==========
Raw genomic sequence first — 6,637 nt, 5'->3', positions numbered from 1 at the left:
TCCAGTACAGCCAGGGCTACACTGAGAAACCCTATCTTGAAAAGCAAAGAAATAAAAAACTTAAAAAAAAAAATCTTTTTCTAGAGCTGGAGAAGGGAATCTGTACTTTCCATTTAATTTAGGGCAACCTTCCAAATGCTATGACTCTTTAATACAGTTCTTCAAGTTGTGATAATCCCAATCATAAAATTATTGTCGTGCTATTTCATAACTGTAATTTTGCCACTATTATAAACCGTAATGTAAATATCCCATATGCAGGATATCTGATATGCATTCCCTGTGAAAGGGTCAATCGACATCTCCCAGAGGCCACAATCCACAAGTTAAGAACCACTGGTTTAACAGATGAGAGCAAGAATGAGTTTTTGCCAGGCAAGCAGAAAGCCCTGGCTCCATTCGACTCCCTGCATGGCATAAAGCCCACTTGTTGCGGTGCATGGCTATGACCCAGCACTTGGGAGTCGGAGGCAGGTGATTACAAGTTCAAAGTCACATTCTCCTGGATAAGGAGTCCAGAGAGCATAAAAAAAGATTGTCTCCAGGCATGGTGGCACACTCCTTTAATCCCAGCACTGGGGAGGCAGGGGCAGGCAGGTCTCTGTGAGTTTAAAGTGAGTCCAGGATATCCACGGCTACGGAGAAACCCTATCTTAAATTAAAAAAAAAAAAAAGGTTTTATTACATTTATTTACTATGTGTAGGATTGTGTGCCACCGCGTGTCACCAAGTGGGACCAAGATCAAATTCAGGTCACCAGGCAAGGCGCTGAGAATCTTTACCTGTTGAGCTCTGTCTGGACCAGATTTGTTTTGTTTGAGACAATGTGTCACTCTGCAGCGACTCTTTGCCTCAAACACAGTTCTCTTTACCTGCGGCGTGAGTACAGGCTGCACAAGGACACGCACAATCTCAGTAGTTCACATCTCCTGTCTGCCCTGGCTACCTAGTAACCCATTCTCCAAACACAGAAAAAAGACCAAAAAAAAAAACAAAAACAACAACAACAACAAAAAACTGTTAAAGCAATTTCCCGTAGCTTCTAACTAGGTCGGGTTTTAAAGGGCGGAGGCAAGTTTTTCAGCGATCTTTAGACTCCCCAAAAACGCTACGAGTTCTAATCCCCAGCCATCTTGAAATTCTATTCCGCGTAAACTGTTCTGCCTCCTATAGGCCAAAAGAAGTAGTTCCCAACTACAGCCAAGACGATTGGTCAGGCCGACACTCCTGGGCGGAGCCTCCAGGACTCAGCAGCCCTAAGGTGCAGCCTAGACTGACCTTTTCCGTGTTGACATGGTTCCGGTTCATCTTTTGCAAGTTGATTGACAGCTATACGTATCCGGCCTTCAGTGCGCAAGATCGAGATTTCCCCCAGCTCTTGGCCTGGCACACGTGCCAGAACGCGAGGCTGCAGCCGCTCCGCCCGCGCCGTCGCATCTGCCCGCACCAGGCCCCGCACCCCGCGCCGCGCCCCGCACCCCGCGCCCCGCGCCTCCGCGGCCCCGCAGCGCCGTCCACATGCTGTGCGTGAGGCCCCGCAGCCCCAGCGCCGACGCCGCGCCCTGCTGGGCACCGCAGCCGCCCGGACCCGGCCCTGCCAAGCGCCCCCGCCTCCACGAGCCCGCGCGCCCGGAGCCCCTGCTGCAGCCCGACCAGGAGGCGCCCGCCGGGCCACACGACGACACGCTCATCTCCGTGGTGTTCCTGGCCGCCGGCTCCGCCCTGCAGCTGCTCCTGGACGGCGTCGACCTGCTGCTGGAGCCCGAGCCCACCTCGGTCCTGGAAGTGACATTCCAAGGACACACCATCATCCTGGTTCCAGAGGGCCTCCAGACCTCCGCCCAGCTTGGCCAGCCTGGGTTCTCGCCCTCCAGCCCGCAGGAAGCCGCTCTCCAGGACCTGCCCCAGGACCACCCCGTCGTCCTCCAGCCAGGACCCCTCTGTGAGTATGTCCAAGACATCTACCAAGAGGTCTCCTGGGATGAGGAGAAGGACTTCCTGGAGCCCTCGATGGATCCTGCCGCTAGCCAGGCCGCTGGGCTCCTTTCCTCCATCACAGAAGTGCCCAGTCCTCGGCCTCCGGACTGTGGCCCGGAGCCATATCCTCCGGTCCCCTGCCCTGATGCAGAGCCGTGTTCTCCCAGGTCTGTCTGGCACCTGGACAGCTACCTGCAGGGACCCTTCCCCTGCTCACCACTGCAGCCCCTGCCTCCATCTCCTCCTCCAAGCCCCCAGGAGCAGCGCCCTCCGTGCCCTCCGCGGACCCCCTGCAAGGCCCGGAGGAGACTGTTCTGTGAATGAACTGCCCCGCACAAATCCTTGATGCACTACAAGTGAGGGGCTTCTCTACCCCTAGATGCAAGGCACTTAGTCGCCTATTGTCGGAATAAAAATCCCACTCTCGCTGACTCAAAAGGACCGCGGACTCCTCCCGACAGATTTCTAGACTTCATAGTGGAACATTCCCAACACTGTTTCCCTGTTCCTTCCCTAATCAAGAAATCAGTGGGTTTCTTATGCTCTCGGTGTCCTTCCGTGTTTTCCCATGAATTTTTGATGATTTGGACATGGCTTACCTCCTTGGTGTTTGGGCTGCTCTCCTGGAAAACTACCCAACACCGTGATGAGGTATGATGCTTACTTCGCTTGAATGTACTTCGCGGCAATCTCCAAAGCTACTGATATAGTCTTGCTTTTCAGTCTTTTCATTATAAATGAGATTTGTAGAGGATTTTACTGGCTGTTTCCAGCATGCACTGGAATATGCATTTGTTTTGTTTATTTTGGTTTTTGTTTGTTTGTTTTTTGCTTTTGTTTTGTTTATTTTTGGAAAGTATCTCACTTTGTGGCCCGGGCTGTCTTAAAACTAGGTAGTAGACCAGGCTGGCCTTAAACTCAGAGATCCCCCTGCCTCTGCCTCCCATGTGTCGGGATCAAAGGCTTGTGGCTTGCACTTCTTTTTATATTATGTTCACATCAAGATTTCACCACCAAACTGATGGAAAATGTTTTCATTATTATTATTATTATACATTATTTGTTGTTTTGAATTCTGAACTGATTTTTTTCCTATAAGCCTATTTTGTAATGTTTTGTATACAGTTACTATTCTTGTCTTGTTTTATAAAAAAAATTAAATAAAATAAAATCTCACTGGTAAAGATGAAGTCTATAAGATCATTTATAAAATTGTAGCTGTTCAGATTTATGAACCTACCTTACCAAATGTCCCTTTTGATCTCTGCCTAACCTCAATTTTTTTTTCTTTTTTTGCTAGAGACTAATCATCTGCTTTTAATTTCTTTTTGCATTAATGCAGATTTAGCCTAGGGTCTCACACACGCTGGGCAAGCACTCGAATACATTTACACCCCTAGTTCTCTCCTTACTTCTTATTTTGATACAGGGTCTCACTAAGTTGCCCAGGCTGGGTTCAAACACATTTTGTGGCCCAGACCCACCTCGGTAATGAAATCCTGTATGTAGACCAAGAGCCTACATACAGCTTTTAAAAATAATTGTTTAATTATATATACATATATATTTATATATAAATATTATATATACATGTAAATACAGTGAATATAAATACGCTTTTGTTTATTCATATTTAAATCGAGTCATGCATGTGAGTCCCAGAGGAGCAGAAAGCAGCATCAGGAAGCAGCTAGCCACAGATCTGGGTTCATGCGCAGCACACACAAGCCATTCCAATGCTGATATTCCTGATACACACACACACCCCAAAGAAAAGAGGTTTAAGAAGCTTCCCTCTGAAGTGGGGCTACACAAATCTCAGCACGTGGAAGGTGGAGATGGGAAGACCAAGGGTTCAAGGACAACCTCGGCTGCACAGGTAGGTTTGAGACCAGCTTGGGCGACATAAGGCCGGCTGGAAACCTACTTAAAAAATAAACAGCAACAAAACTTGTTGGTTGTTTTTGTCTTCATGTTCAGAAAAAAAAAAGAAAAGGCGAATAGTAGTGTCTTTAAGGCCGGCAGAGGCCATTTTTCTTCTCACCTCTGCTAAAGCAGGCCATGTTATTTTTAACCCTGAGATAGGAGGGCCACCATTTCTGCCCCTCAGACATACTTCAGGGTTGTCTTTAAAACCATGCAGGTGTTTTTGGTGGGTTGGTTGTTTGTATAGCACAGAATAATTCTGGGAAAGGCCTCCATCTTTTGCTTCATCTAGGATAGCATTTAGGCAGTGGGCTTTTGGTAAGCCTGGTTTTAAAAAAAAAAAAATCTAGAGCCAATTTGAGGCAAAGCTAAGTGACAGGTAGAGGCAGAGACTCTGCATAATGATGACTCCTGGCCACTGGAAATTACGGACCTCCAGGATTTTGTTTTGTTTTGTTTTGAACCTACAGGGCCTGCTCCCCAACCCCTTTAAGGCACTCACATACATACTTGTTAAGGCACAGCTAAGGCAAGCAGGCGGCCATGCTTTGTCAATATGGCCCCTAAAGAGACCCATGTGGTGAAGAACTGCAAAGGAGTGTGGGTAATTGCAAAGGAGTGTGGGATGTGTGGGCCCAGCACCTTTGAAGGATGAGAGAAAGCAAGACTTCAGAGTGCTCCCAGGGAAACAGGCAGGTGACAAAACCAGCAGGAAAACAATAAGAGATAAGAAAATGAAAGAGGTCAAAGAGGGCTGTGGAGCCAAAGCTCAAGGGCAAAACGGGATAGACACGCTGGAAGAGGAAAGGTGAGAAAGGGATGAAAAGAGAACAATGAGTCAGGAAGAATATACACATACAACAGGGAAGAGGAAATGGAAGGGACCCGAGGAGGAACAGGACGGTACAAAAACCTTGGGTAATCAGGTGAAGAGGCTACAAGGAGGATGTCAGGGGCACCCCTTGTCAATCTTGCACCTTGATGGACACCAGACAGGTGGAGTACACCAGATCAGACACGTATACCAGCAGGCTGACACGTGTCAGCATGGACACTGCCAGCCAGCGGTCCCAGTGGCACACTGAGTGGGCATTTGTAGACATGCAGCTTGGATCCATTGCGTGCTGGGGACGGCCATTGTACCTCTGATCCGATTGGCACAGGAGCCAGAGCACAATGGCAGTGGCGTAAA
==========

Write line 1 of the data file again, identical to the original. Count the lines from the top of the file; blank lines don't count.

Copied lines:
Raw genomic sequence first — 6,637 nt, 5'->3', positions numbered from 1 at the left: